MSW Previews Pope Francis’ US Trip

Michael Sean Winters of NCR has written an excellent preview of the pope’s upcoming visit to the United States. Check out each of the articles:

Pope Francis is Coming! Part 1 by Michael Sean Winters: “The overarching theme is this: The Church has become too self-referential and worldly, and this has crippled its ability to evangelize, to spread the Good News, to be the graced sacrament where people encounter the Risen Lord, leaving the Church sick or irrelevant or both, and the antidote is a Church of encounter, especially at the margins, after the model of Jesus. That, in one sentence, is the essence of this pontificate and he returns to this theme again and again.” Read More

A Catholic Approach to Gun Violence: An Interview with Nancy Grogan

With mass shootings, the Black Lives Matter movement, and the recent rise in murder rates in numerous big cities all making headlines, now seems like a good time to think about the relationship between Catholic values and approaches to reducing gun violence. In this interview, Millennial editor Robert Christian addresses these topics with the founder of the organization Philadelphia Catholics for Fewer Guns, Nancy Grogan, a graduate of St. Joseph’s University and the University of Pennsylvania Law School. She is a board member at CeaseFirePA, a statewide coalition of mayors, police chiefs, faith leaders, community organizations and individual Pennsylvanians working together to take a stand against gun violence. Read More

Pope Francis isn’t a Democrat (or a Republican)

Millennial co-founder Christopher Hale has a new article at Time. He writes:

Playing political football with the pope is a tradition as old as the office itself. From ancient Roman emperors to Renaissance English monarchs to modern-day Congressmen, politicians have long have used the pope to push ideological agendas. Under Francis’s predecessor Benedict XVI, many political actors in the U.S. tried to suggest that the German pope’s opposition to gay marriage and abortion meant that his priorities and those of the Catholic Church lined up neatly with the Republican Party. One prominent conservative Catholic commentator even went as far to argue that Benedict didn’t really believe his own scathing 2009 critique of the global economy.

Sadly, many Democrats have tried to do the same with Francis. In September 2013, Slate’s William Saletan wrote an essay entitled “Pope Francis is a liberal.” Saletan’s piece followed Francis’s interview with Jesuit publications in which he argued that the Church shouldn’t become “obsessed” with abortion, same-sex marriage, and contraception. The same day the interview was published Pope Francis denounced abortion as a part of the “throwaway culture.”

Francis is neither a Democrat nor a Republican. The politics of Jesus Christ and the Catholic Church don’t fit well in either major American political party. His expected critique of radical individualism in front of Congress next month is expected to push back on the short-sighted priorities of both.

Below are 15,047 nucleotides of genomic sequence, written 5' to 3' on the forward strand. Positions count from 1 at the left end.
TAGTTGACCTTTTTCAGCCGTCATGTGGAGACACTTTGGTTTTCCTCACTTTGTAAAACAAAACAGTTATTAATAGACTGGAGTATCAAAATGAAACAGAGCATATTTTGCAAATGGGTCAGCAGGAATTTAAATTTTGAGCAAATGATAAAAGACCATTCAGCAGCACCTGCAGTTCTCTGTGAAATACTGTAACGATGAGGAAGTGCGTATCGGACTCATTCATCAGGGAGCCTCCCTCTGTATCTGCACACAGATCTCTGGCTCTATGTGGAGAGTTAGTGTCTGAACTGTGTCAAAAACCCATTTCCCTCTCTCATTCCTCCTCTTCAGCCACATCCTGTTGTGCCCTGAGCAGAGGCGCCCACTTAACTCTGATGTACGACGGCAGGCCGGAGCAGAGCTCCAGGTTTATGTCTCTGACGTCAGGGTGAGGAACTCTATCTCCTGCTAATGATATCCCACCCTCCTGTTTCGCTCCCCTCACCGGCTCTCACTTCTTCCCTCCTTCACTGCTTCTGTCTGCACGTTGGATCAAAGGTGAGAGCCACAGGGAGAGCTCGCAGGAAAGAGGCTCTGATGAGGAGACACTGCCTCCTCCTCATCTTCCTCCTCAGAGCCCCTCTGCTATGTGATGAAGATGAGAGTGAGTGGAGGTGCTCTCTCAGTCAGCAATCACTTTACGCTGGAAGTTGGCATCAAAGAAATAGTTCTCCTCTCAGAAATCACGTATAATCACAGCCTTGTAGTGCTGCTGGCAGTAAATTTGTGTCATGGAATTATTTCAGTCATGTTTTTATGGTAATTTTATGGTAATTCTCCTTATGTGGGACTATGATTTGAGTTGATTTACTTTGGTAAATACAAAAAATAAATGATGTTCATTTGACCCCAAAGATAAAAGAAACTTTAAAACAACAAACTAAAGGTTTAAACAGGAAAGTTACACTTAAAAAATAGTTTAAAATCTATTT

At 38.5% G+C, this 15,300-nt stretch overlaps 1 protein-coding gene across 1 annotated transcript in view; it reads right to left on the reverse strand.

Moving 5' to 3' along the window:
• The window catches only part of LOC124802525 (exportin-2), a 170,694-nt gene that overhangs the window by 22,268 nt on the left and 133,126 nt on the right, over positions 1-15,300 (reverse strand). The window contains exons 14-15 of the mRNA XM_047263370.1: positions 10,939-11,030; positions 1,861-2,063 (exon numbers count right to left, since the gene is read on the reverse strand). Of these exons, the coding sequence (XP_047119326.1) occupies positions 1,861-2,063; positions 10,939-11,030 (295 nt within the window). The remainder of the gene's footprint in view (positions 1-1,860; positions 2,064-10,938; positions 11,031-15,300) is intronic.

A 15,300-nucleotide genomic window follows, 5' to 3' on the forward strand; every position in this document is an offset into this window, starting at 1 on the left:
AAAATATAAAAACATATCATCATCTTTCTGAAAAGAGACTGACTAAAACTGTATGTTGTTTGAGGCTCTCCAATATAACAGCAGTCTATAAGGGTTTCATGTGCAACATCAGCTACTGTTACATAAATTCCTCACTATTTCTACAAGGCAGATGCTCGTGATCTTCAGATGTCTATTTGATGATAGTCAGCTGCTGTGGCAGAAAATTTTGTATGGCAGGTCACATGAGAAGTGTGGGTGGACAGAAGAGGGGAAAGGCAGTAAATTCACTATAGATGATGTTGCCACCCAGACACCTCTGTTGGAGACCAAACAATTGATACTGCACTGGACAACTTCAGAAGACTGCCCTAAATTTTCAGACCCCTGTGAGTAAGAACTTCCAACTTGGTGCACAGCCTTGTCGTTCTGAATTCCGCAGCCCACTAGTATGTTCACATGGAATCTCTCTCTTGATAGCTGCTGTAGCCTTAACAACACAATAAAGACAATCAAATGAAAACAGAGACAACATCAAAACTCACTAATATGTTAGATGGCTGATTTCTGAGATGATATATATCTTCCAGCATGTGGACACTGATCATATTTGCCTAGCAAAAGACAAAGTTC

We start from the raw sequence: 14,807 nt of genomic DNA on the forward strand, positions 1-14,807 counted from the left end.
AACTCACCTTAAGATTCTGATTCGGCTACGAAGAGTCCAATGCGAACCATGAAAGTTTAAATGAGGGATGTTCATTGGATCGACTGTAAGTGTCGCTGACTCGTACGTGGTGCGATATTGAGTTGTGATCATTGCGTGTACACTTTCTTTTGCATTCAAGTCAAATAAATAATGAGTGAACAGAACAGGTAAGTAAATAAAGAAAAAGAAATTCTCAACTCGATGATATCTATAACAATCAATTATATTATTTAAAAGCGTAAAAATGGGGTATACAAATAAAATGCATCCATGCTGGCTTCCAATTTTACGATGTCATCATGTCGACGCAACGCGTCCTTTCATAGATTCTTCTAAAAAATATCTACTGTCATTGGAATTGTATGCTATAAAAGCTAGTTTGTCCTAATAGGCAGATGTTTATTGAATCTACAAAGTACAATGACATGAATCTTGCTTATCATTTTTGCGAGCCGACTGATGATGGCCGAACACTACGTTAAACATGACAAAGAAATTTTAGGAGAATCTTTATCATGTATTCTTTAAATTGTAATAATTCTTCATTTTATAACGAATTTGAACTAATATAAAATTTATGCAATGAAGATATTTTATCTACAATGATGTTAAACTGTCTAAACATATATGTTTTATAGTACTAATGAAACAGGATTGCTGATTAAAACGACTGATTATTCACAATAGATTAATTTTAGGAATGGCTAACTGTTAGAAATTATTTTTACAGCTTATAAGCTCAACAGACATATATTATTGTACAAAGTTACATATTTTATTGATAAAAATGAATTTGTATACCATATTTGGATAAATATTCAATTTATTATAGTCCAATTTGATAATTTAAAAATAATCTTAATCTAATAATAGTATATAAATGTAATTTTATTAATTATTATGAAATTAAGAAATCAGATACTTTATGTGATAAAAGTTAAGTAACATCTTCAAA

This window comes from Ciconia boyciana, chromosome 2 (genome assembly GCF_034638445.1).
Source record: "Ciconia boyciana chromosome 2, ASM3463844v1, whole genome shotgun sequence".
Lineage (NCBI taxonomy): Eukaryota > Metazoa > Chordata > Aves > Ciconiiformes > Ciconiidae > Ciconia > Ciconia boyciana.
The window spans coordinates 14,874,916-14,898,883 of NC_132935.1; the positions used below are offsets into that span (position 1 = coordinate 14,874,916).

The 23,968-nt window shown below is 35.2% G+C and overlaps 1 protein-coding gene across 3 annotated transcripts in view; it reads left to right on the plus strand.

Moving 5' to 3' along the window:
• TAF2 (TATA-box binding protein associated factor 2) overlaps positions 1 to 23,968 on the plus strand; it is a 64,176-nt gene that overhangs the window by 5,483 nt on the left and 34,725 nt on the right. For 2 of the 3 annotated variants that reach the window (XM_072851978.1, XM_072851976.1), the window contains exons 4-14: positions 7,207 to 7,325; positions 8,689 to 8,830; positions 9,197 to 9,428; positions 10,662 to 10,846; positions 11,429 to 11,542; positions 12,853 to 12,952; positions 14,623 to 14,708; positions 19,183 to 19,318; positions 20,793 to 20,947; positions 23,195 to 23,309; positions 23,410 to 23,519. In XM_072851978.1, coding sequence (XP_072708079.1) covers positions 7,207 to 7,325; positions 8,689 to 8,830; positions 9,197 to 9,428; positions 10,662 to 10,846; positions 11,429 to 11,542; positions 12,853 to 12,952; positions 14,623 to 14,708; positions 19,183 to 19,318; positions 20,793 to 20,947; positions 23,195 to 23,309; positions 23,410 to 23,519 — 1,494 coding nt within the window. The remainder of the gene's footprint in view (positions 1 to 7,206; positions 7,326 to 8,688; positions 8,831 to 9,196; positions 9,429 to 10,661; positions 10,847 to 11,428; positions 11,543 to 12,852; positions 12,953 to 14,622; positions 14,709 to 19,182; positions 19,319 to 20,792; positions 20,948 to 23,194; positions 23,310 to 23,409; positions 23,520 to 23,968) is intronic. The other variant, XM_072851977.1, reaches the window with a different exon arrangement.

The full article can be read here.

Pope Francis to Single Mom: Don’t Be Ashamed, You Are Brave and Respect Life

via ABC News:

In Los Angeles, Rosemary Farfan, 31, shared with the pontiff her struggles as a single mother to daughters Alyssa, 11, and Celeste, 8.

She told ABC News that she and her daughters had stayed at Good Shepherd Center for Homeless Women and Children until June. The shelter had helped the trio find an apartment and get back on their feet.

“It hasn’t been easy for me. I’ve made some mistakes as a person, as a mother,” Farfan said. “I’ve felt guilty at times and ashamed. … But every day, I try and I hope and I pray.”

Pope Francis responded by praising her courage and respect for life:

“I know that people can sometimes look askance at you. You’re a brave woman because you’re capable of bringing these two daughters into the world. … You respected the life you were carrying inside you and God is going to reward you for that and he does reward for you for that. Don’t be ashamed. … I congratulate you.”


Before Noon: Life and Death in a Throwaway Culture

7:15 in the morning, leaving in a hurry for work, I recite a prayer before exiting my house because there’s no certainty that I’ll return. I say good morning to neighbors while walking, thinking of my agenda for the day.

Down the road, I see Carlos, sitting on his porch. He’s wearing a yellow swimsuit today. He approaches and greets me, as always, with a smile.

“Good morning,” he says, “I hope you’re well!”

And I respond in kind.

I stop for a second, to look at him, because he seems thoughtful this morning, worried maybe. Alongside him sit his two skinny dogs.

Carlos is a young man, maybe eighteen years old. I can’t tell you his age for sure, but I know that he has no mother and father. He lives with his aunt and three female cousins who also lost their mother and father. Their small familial circle is the poorest in the community. Moreover, they all suffer some degree of mental impairment—Carlos included. He doesn’t know how to read or write. At his age, he cannot find work. He runs errands for the family and occasionally takes odd jobs that might earn him a few cents here and there—money he uses to help feed his cousins. Carlos and his family sit at the bottom of the socioeconomic ladder. They are the poorest, the most destitute, the most excluded, marginalized, and forgotten. Still, Carlos greets his neighbors with a smile and his cousins with a hug. Read More